Sally’s talking about her sad life again, and as much as I love her voice, I do wish she’d retire this perpetual recapping of her widowhood. She’s doing To Love Somebody, and this time, she has a hint of Sandy Denny to her voice, which works incredibly well. The thing is, she’s had enough time to learn what her voice can and can’t do, as well as which songs serve it best. Emma calls out “Tom, she’s got you again, Your eyes are full of tears.” And he resists the urge to shout “It’s glaucoma you insensitive bitch.” Ricky muses that “There’s a dark and fragile quality to your voice that I can’t put my finger on.” Even though he just did.
Georgia used to be fat, and now she isn’t. As origin stories go, it’s not exactly Spider-Man. She starts way out of time with her arrangement, and there’s a very distracting photographic effect on the performance. Everything’s in black and white, with the camera only picking up elements of red. It works pretty well until we pan past a row of matronly women, whose rubicund faces trigger the effect as well, making them all look as if they’ve just finished a cross-country run. Georgia’s performance is a little too shouty and tuneless for me, and I’m not sure about the outfit, which looks like Minnie Mouse has gone on the game.
Tom chooses Sally and they’re obviously in a rush, because her sons are left hanging about after racing to the stage to congratulate her. Bizzy and Georgia wander off like disorientated ducklings, before a floor manager shepherds them back onto the stage. And Marvin reminds us that tonight’s performances are all on iTunes, with a promise of “Music to download and keep forever.” Just like those JLS albums.
Over on Ricky’s team, we’re starting things off with Chris. He’s a reserved and shy person, so thank goodness for the shot of him crouched in an alley writing poetry against a brick wall. Ricky says “I think we need a popstar like Chris, someone who comes from nowhere and blows you away.” That’s how we ended up with James Arthur, and look how that turned out. Chris gives a great performance of One Day Like This, and it’s nice to see the effort the stylists have made. It’s just a shame they couldn’t persuade him to ditch the Oliver Hardy moustache.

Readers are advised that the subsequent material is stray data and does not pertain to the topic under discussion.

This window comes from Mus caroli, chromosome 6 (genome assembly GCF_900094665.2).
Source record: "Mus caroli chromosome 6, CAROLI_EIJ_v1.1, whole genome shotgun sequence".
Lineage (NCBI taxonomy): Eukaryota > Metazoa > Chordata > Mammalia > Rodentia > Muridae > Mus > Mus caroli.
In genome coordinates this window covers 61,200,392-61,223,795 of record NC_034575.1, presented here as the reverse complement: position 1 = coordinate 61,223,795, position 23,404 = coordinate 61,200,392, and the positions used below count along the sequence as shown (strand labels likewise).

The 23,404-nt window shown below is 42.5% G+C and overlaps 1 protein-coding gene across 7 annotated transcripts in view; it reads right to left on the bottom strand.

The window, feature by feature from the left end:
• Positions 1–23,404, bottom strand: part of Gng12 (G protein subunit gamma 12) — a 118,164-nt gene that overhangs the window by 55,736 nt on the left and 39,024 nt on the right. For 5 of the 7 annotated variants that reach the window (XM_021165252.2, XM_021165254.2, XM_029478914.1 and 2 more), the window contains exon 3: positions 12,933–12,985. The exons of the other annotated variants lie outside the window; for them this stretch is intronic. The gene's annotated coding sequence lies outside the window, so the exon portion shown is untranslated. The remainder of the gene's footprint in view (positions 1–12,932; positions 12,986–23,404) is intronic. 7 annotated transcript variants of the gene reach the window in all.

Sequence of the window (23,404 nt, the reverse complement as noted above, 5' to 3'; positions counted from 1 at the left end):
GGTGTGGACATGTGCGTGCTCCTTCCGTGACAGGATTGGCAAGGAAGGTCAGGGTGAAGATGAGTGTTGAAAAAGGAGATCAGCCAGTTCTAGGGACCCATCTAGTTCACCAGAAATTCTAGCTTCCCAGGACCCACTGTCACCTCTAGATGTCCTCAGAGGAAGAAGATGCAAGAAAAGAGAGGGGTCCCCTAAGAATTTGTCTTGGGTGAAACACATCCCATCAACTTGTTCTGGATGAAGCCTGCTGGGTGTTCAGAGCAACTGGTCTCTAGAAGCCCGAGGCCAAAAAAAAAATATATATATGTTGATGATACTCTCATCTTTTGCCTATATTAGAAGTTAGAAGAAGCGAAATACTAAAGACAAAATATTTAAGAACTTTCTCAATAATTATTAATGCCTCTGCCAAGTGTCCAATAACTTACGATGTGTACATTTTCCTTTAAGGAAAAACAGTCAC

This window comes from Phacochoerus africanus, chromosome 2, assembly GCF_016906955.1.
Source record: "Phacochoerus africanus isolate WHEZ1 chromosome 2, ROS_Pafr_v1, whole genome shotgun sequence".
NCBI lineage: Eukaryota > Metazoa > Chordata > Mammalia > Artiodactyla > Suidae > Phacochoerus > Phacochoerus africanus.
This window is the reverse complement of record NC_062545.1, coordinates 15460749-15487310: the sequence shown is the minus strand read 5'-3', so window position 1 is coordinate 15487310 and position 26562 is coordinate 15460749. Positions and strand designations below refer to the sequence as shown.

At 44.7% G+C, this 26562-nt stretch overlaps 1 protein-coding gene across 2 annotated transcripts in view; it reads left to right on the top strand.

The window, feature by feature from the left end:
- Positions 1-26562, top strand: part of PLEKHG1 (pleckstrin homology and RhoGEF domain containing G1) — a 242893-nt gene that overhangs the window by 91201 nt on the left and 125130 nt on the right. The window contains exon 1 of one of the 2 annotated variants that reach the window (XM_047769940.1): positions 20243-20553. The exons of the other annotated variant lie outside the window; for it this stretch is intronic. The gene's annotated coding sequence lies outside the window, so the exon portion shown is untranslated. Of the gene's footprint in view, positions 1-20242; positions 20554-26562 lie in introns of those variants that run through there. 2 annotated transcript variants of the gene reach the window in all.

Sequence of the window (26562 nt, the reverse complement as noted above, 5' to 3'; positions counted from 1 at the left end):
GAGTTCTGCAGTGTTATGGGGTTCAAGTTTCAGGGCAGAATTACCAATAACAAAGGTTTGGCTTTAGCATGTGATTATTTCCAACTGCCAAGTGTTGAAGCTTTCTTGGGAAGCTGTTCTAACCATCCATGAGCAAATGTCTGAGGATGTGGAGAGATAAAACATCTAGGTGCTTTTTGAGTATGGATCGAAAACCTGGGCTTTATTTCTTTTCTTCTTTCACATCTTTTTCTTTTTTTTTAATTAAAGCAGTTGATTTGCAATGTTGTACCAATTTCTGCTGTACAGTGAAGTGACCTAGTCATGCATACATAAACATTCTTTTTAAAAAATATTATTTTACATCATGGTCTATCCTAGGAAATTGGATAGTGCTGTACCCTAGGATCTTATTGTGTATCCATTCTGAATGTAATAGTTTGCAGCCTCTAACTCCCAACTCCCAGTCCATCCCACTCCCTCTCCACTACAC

Emily’s dad is really missing her, because the hotel’s going to be dead busy at Easter. Still, she’s been helping out, serving bowls of grey soup, but now she’s focused on channeling Christina Aguilera for a surprisingly effective version of Happy. She even looks like a star, apart from the perm which is still a bit too Page 3 circa 1987. Kylie and Emma rave about Emily’s legs as if they were both Bella Emberg from the hips down.
Christina Marie tells us how she got an office job to support her single mum and help raise her little sister, then quit in order to chase her dream on The Voice. She seems to be slowly transforming into Katy Perry, but at least she can sing. Everlong is the perfect choice for her powerful voice, and hers is one of the best performances of the night. Tom and Ricky talk about the vocals, and Kylie gets asked for her opinion on the dress. It’s no surprise that Ricky chooses to save Christina Marie, who’s treated to another inane exchange with Marvin, before being hugged like he’s trying to pop her dislocated shoulder back in.
By the time the results show rolls around, the stars seem as exhausted as I am. There’s a listless group performance of the mentors’ own songs, which leaves poor Sally looking like she’s been abducted by a group of Satanists. Jason Derulo runs through two of his latest hits and reminds us why we all miss Michael Jackson so much. One Republic also pop up for a low key performance drenched in cold blue light. The energy is fading fast, so thankfully, Emma doesn’t waste too much time revealing that Sophie May, Lee, Bizzi and Chris have already made it to the semi-final. Now, I’m off to freebase some Berocca.